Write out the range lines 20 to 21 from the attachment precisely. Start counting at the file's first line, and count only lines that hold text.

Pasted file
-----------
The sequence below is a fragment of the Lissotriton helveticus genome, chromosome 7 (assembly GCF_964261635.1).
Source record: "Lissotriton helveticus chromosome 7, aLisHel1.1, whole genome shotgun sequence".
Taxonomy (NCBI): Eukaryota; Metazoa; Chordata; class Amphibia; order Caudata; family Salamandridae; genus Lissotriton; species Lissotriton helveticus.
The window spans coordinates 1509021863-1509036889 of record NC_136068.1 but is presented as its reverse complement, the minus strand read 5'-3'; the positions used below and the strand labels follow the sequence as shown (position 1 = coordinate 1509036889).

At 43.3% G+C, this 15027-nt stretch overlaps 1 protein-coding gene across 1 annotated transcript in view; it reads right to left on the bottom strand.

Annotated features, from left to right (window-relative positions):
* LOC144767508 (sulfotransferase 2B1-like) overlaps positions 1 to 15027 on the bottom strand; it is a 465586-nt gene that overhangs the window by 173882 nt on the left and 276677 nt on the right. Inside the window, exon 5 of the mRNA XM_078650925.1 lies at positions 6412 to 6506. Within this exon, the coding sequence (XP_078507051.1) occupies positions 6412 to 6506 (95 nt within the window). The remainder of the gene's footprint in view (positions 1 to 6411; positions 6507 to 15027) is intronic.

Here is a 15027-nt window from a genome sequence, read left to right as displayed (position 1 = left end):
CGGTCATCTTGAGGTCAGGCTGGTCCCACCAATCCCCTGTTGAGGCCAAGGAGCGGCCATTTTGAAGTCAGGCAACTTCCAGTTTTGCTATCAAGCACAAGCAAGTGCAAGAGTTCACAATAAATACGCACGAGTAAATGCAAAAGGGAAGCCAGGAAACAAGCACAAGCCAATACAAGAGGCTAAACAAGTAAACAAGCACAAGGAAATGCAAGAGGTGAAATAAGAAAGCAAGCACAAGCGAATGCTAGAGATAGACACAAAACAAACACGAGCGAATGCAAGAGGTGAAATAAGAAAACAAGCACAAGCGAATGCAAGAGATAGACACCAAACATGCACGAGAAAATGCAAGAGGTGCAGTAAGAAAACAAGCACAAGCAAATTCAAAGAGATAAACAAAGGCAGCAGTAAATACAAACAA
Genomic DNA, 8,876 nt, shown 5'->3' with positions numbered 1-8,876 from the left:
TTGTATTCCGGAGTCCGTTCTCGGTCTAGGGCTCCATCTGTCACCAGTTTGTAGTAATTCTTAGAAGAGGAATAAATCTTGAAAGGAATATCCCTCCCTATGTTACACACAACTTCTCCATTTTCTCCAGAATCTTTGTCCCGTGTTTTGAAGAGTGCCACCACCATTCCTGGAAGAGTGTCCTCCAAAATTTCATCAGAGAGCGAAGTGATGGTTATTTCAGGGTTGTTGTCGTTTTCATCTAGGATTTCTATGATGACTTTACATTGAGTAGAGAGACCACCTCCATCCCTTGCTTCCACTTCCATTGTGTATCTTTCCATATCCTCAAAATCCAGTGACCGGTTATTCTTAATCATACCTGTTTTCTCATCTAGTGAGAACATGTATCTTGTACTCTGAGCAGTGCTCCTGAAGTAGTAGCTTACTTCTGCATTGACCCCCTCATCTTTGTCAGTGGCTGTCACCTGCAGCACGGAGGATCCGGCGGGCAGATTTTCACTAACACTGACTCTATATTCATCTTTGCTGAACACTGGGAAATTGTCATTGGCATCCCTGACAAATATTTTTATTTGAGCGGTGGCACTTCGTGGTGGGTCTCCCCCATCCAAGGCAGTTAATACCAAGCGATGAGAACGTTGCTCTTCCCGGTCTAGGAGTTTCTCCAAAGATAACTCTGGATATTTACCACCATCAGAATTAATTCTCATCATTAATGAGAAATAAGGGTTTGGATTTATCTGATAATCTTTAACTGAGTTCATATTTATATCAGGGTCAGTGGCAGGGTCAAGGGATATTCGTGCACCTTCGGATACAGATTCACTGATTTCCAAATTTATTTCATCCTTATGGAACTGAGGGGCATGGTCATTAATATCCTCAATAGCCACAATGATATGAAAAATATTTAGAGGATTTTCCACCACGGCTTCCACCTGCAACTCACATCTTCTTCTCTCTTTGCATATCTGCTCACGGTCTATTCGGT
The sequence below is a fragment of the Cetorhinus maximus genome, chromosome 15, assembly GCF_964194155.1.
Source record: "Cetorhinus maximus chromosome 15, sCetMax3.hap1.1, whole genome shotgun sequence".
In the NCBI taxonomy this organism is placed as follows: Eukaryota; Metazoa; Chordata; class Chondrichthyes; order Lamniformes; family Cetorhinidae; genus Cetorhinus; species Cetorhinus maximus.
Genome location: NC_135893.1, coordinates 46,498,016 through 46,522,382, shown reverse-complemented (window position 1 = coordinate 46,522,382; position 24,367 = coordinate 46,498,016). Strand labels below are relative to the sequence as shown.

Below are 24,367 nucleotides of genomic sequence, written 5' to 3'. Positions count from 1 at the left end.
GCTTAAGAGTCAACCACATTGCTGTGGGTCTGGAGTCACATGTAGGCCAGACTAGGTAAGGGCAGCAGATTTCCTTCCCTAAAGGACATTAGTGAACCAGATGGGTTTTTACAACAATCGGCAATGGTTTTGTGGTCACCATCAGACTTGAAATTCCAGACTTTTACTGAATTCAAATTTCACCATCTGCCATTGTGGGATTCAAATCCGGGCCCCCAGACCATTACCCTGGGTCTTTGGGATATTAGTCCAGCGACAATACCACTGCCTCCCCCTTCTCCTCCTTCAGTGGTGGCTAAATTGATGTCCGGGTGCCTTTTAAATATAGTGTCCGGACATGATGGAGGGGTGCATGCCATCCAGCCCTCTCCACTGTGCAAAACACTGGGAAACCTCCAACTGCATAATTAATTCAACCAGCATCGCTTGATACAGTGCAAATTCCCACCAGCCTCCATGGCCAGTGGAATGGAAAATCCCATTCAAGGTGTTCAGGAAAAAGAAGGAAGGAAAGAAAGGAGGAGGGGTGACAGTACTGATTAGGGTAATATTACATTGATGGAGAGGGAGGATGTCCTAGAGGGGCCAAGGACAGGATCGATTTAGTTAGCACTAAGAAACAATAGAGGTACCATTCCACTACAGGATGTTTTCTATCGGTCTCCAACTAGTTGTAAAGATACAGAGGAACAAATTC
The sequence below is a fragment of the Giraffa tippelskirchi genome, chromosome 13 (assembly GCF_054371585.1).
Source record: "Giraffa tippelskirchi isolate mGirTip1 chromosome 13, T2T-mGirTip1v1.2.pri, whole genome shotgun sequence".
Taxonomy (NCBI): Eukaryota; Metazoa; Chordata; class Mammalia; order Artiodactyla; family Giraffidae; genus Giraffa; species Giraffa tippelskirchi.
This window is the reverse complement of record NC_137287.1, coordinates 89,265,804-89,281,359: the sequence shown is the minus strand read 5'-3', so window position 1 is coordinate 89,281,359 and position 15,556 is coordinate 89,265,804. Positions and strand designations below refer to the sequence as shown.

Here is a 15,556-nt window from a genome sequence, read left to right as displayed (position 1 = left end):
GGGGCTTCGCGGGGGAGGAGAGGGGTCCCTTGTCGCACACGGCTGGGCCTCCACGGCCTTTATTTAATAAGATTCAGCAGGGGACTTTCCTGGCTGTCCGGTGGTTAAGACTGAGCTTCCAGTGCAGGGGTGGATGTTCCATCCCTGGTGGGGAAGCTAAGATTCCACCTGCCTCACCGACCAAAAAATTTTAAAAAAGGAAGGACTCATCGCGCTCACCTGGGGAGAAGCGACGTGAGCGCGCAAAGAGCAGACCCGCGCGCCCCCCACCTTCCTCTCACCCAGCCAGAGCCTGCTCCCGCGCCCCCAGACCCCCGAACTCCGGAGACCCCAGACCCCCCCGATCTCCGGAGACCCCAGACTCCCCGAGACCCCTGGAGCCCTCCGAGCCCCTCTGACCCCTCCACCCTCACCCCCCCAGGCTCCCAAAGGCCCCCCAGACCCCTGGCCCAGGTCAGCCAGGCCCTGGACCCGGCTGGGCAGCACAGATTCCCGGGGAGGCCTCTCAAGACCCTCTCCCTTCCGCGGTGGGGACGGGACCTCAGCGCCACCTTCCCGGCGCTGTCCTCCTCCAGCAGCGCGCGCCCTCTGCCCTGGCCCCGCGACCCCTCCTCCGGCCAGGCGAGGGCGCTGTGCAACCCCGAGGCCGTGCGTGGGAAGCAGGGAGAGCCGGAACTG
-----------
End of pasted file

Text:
Taxonomy (NCBI): Eukaryota; Metazoa; Chordata; class Mammalia; order Artiodactyla; family Giraffidae; genus Giraffa; species Giraffa tippelskirchi.
This window is the reverse complement of record NC_137287.1, coordinates 89,265,804-89,281,359: the sequence shown is the minus strand read 5'-3', so window position 1 is coordinate 89,281,359 and position 15,556 is coordinate 89,265,804. Positions and strand designations below refer to the sequence as shown.